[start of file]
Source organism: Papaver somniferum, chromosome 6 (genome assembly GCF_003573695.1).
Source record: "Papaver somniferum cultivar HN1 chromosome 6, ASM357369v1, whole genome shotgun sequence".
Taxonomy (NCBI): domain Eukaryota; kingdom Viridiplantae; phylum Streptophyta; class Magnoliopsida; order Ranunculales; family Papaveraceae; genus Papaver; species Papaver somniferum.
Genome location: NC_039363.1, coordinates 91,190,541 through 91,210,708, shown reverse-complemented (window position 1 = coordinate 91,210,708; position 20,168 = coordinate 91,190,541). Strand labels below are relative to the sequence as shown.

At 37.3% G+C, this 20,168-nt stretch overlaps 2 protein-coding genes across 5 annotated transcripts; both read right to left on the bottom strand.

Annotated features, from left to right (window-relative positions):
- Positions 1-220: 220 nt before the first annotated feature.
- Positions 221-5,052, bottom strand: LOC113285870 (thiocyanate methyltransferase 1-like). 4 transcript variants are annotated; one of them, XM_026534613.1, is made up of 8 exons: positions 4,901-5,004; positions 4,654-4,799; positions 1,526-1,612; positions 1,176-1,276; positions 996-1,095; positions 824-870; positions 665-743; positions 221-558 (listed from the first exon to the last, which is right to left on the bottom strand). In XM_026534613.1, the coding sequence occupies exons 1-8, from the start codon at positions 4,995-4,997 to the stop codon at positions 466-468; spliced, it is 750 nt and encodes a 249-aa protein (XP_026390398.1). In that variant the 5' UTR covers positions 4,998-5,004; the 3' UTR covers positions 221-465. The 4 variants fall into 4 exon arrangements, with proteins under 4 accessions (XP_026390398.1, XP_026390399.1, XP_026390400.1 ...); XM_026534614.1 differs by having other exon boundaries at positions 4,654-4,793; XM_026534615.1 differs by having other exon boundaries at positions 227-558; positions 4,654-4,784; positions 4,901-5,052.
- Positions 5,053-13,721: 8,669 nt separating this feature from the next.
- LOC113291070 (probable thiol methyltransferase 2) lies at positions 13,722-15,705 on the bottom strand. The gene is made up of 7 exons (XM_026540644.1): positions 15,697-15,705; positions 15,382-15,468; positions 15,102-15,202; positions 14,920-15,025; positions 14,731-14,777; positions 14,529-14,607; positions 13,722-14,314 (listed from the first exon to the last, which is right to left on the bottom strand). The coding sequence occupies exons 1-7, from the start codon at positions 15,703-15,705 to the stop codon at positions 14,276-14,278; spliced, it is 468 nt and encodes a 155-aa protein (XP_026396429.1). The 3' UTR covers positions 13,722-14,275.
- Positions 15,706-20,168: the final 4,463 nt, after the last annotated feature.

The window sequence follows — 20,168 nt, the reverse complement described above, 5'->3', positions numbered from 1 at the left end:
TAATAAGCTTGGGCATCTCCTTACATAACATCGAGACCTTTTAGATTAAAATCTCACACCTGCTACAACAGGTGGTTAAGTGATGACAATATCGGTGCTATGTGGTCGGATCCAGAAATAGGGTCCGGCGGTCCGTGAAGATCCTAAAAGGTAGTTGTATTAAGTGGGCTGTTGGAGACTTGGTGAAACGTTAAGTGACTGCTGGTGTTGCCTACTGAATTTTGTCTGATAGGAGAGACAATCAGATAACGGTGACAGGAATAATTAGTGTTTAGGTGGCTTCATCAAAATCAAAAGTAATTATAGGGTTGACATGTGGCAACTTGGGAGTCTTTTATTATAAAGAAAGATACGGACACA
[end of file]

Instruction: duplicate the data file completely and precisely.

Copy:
Source organism: Papaver somniferum, chromosome 6 (genome assembly GCF_003573695.1).
Source record: "Papaver somniferum cultivar HN1 chromosome 6, ASM357369v1, whole genome shotgun sequence".
Taxonomy (NCBI): domain Eukaryota; kingdom Viridiplantae; phylum Streptophyta; class Magnoliopsida; order Ranunculales; family Papaveraceae; genus Papaver; species Papaver somniferum.
Genome location: NC_039363.1, coordinates 91,190,541 through 91,210,708, shown reverse-complemented (window position 1 = coordinate 91,210,708; position 20,168 = coordinate 91,190,541). Strand labels below are relative to the sequence as shown.

At 37.3% G+C, this 20,168-nt stretch overlaps 2 protein-coding genes across 5 annotated transcripts; both read right to left on the bottom strand.

Annotated features, from left to right (window-relative positions):
- Positions 1-220: 220 nt before the first annotated feature.
- Positions 221-5,052, bottom strand: LOC113285870 (thiocyanate methyltransferase 1-like). 4 transcript variants are annotated; one of them, XM_026534613.1, is made up of 8 exons: positions 4,901-5,004; positions 4,654-4,799; positions 1,526-1,612; positions 1,176-1,276; positions 996-1,095; positions 824-870; positions 665-743; positions 221-558 (listed from the first exon to the last, which is right to left on the bottom strand). In XM_026534613.1, the coding sequence occupies exons 1-8, from the start codon at positions 4,995-4,997 to the stop codon at positions 466-468; spliced, it is 750 nt and encodes a 249-aa protein (XP_026390398.1). In that variant the 5' UTR covers positions 4,998-5,004; the 3' UTR covers positions 221-465. The 4 variants fall into 4 exon arrangements, with proteins under 4 accessions (XP_026390398.1, XP_026390399.1, XP_026390400.1 ...); XM_026534614.1 differs by having other exon boundaries at positions 4,654-4,793; XM_026534615.1 differs by having other exon boundaries at positions 227-558; positions 4,654-4,784; positions 4,901-5,052.
- Positions 5,053-13,721: 8,669 nt separating this feature from the next.
- LOC113291070 (probable thiol methyltransferase 2) lies at positions 13,722-15,705 on the bottom strand. The gene is made up of 7 exons (XM_026540644.1): positions 15,697-15,705; positions 15,382-15,468; positions 15,102-15,202; positions 14,920-15,025; positions 14,731-14,777; positions 14,529-14,607; positions 13,722-14,314 (listed from the first exon to the last, which is right to left on the bottom strand). The coding sequence occupies exons 1-7, from the start codon at positions 15,703-15,705 to the stop codon at positions 14,276-14,278; spliced, it is 468 nt and encodes a 155-aa protein (XP_026396429.1). The 3' UTR covers positions 13,722-14,275.
- Positions 15,706-20,168: the final 4,463 nt, after the last annotated feature.

The window sequence follows — 20,168 nt, the reverse complement described above, 5'->3', positions numbered from 1 at the left end:
TAATAAGCTTGGGCATCTCCTTACATAACATCGAGACCTTTTAGATTAAAATCTCACACCTGCTACAACAGGTGGTTAAGTGATGACAATATCGGTGCTATGTGGTCGGATCCAGAAATAGGGTCCGGCGGTCCGTGAAGATCCTAAAAGGTAGTTGTATTAAGTGGGCTGTTGGAGACTTGGTGAAACGTTAAGTGACTGCTGGTGTTGCCTACTGAATTTTGTCTGATAGGAGAGACAATCAGATAACGGTGACAGGAATAATTAGTGTTTAGGTGGCTTCATCAAAATCAAAAGTAATTATAGGGTTGACATGTGGCAACTTGGGAGTCTTTTATTATAAAGAAAGATACGGACACA